Monthly Archives: August 2018

Why and How Seniors Can get more Sleep

sleeping-feet-bed

Top 7 Ways Seniors can Get More Sleep and Why they Should (#5 will surprise you!)

Have you ever heard the myth that seniors need less sleep than other age groups? That now that you’re older, having shorter, restless sleeps is to be expected and normal? Both the Center for Disease Control and the National Sleep Institute stand to debunk that rumor.

The CDC defines seven hours as the minimum for all adults. Getting daily sufficient sleep is key for a healthy lifestyle and is identified as one of the top five health behaviors to prevent chronic disease for people of all ages. But as we age, our sleep cycles change and the body respond differently to sleep and seniors do often find themselves having a harder time either falling asleep or staying in a deep, continuous sleep—from a variety of sleep disorders (click here to learn more about those). But a few life habits can help you capture more Zzzs.

SleepDuration-Recommendations1. Find your sleep number

It is defined as medical equipment prescribed by your doctor for use in the home that can withstand repeated use, is used for a medical reason, and has an expected lifetime of at least three years. DME can only be prescribed to you by your doctor, and—depending on the type of equipment—you may be required to either rent it or buy it through Medicare.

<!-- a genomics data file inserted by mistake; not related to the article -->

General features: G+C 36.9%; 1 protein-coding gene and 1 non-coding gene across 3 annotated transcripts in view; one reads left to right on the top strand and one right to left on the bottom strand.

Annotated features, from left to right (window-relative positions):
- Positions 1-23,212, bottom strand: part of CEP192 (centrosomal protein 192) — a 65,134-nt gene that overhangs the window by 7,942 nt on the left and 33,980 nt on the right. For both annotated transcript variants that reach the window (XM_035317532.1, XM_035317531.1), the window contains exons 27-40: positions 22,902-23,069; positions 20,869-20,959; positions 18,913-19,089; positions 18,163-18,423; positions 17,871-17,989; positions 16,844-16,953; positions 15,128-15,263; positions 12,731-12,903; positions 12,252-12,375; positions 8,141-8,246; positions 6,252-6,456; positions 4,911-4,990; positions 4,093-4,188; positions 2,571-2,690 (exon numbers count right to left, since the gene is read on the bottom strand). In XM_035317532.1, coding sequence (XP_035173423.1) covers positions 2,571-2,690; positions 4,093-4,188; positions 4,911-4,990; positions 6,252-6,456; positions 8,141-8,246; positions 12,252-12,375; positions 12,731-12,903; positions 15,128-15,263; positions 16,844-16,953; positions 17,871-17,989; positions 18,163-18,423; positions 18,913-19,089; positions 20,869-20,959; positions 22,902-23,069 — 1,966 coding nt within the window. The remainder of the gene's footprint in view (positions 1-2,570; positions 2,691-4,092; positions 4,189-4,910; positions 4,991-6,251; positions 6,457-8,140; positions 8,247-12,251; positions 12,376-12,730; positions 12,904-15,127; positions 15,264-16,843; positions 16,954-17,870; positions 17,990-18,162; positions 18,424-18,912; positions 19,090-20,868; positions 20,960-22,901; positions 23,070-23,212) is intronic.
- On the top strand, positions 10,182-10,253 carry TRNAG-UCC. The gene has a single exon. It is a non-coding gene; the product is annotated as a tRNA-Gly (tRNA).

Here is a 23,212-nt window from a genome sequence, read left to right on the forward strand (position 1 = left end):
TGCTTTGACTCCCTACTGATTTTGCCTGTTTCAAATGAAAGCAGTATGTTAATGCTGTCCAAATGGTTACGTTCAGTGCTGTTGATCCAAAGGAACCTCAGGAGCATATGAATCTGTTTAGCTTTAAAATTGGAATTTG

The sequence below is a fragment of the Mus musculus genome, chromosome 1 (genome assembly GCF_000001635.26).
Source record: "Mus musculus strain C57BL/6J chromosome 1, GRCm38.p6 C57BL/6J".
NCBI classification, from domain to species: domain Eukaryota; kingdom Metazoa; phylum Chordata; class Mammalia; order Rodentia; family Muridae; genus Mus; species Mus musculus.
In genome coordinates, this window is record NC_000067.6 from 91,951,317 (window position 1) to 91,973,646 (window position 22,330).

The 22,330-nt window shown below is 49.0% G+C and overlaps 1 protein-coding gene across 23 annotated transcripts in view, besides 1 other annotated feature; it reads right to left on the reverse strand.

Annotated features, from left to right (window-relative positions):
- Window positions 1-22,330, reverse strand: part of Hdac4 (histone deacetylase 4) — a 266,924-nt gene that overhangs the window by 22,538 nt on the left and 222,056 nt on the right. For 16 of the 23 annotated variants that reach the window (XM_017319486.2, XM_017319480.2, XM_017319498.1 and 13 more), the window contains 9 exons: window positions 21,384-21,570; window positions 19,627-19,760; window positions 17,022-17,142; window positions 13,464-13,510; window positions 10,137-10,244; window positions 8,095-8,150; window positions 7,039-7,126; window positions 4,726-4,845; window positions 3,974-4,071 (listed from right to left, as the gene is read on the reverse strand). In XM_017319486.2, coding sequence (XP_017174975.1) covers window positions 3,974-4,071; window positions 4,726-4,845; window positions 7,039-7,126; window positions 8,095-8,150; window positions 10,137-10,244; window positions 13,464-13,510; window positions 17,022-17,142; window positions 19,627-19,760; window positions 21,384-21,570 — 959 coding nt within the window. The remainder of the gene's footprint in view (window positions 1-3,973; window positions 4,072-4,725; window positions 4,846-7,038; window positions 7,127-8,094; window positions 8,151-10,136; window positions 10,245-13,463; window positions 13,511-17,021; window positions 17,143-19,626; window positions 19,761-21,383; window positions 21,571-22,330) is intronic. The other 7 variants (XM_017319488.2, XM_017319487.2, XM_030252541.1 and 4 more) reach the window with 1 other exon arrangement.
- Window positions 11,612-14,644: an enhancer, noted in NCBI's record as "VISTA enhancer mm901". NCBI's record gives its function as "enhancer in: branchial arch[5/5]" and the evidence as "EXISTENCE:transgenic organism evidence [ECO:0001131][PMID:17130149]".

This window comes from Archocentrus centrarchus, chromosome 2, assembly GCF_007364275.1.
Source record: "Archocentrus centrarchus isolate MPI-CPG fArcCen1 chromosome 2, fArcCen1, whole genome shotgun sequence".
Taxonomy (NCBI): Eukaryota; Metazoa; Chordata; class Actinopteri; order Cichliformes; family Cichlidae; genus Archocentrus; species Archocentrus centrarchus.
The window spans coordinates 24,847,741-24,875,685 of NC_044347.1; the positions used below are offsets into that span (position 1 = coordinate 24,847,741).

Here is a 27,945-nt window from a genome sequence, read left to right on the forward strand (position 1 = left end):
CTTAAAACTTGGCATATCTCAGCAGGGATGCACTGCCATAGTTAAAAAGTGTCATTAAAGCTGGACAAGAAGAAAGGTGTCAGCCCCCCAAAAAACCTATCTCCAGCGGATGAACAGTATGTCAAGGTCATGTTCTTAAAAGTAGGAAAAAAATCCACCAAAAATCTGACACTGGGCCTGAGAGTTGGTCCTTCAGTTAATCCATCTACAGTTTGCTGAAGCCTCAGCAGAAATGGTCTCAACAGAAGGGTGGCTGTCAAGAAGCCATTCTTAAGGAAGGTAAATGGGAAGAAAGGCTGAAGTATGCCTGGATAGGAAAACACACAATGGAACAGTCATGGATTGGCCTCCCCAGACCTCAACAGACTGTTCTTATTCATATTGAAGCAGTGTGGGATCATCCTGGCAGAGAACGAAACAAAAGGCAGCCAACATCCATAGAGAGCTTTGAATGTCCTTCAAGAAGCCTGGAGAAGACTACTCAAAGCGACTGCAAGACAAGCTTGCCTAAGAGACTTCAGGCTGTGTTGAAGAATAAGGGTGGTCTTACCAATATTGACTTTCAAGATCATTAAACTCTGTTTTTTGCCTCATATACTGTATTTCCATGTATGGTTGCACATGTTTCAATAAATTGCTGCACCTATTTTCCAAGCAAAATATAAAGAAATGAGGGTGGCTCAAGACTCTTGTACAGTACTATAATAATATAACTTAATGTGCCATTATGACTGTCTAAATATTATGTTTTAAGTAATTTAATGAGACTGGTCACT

routine-clock-icon2. Create a Routine:

Once you’ve identified the right amount of sleep for you, create a routine that will allow your body to fall into a rhythm to increase your chances of a better night’s sleep. Once you’ve made it, stick to it.

  • Going to bed and waking up each morning at the same time—including the weekends—will help to your sleep-wake cycles become consistent, allowing for your body to understand when to be active and when to prepare for sleep.
  • Regular and consistent exercise, especially aerobic activities, can promote good sleep, as long as it is not within three hours of your bedtime. Northwestern University studied how aerobic exercise affected middle-aged and older adults diagnosed with insomnia. The study showed that participants who regularly exercised saw dramatic improvement in quality of sleep, reporting fewer depressive symptoms, more energy, and less daytime sleepiness.
  • Avoid daytime napping. Studies have shown that naps can increase symptoms linked to insomnia and disrupt your sleep-wake cycles into the night.

peaceful -bedroom3. Create a Sleep Zone

Your bedroom should be the place where you go to relax and sleep. By eliminating other activities that take place in your bedroom, you allow your mind to understand that when you’re there, you should be sleeping. The room should be quiet, dark and cool. Also, find the right mattress and pillow for your preferred sleeping position. Having the right pillow and mattress is key in creating a comfortable sleep zone. Here’s a link that can help you when you are mattress shopping.

water-pouring
4. Limit Liquids Before Bed

Even small amounts can make it harder to stay asleep. Add that to the common bladder problems that face seniors and you get a disturbed sleep. Getting up in the middle of the night to go to the bathroom not only initially disrupts your sleep, but if insomnia troubles you, you may have a trouble getting back to sleep. Make sure to limit liquids in general close to bedtime.